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Providing for a loved one with special needs

On Behalf of | May 26, 2020 | Estate Planning |

A special needs trust is a document intended to manage assets for a beneficiary without compromising government benefits such as Medicaid and Supplemental Security Income. There are two types of special needs trusts. The first-party trust holds money for someone’s inheritance or personal injury settlement. A third-party trust is for those who want to provide for a loved one with special needs. A parent of a disabled child will more than likely want to set up the latter. 

The Social Security Administration outlines the rules of a special needs trust to allow for the beneficiary’s continued use of Medicaid and SSI benefits. To protect the future needs of a disabled child, individuals of first- and third-party trusts may want to pay attention to these exceptions. 

Creators of a trust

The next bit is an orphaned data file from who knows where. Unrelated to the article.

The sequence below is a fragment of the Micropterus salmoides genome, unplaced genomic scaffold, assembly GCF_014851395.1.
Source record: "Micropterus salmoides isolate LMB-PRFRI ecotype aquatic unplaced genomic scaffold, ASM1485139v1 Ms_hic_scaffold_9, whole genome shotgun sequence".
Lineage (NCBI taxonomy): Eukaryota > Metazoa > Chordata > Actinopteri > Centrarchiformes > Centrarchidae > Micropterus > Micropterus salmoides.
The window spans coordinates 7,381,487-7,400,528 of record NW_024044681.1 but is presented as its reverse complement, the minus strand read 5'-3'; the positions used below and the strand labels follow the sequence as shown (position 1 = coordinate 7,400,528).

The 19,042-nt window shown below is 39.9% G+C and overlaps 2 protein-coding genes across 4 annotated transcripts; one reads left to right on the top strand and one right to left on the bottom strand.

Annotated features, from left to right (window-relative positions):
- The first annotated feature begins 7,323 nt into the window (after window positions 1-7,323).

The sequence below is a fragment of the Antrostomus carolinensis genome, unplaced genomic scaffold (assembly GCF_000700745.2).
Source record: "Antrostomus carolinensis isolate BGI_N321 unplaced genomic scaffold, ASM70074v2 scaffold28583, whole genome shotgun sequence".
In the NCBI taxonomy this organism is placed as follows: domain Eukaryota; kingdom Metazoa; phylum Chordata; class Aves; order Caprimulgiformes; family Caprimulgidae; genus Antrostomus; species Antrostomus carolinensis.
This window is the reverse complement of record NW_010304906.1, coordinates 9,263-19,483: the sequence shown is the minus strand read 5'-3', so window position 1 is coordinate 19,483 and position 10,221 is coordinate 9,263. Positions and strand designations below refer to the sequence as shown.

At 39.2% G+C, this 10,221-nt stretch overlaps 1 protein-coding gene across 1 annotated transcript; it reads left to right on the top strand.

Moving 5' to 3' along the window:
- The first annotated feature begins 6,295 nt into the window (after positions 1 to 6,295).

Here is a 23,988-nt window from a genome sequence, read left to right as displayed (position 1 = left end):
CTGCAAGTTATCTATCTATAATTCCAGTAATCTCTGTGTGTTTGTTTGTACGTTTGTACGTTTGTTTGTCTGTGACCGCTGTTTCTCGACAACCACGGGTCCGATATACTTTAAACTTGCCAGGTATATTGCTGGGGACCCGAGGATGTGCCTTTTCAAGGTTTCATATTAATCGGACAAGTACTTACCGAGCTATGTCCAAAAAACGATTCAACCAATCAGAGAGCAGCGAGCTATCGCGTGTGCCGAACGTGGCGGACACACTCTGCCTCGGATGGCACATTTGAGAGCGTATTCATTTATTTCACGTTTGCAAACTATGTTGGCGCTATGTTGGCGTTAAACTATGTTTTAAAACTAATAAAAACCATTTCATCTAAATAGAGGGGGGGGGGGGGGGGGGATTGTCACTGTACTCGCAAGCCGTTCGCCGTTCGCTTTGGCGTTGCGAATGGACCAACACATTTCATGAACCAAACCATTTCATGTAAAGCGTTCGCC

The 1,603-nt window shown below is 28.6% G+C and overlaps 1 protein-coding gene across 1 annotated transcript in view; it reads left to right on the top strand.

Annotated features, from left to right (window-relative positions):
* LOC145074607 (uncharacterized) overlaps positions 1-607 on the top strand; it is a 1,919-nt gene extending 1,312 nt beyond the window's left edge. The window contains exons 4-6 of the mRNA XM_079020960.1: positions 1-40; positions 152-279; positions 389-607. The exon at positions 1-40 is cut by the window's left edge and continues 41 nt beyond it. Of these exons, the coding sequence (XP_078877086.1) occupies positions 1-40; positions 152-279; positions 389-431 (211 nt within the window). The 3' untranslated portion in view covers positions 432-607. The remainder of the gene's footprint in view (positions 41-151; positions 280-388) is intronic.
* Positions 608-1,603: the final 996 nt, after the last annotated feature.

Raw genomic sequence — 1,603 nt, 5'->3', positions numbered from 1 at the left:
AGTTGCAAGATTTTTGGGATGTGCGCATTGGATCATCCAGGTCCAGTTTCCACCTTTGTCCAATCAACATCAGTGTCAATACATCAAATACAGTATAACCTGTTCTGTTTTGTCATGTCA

The SSA allows an exception for trusts created by: 

  • The disabled person’s parents 
  • The disabled person’s grandparents 
  • The disabled person’s legal guardians 
  • The court 
  • The individual (only for first-party trusts) 

In-kind support and maintenance 

In-kind support and maintenance is a disbursement made by the trustee to the beneficiary for food and shelter. The SSA uses the amount of this disbursement to figure the amount of SSI benefits. In-kind support and maintenance includes: 

  • Mortgage payments including property insurance 
  • Rent 
  • Property taxes 
  • Gas 
  • Electricity 
  • Water 
  • Sewer 
  • Garbage removal 
  • Heating fuel 

Other expenses 

There are some expenses the SSA does not consider income. Those amounts do not apply toward in-kind support and maintenance. These expenditures may include: 

  • One automobile 
  • Accounting or legal services 
  • Appliances 
  • Public transportation costs 
  • Internet service 
  • Computers and software 
  • Academic or recreational classes 
  • Doctors not covered by Medicaid 
  • Dental work not covered by Medicaid 
  • Car maintenance 
  • Cellphone payments 
  • Vacations or travel 

The beneficiary of the trust cannot directly receive monetary distributions. The trustee, a person chosen by the parent or guardian, administers and handles the assets within the trust. A beneficiary of a special needs trust must be under age 65 and disabled.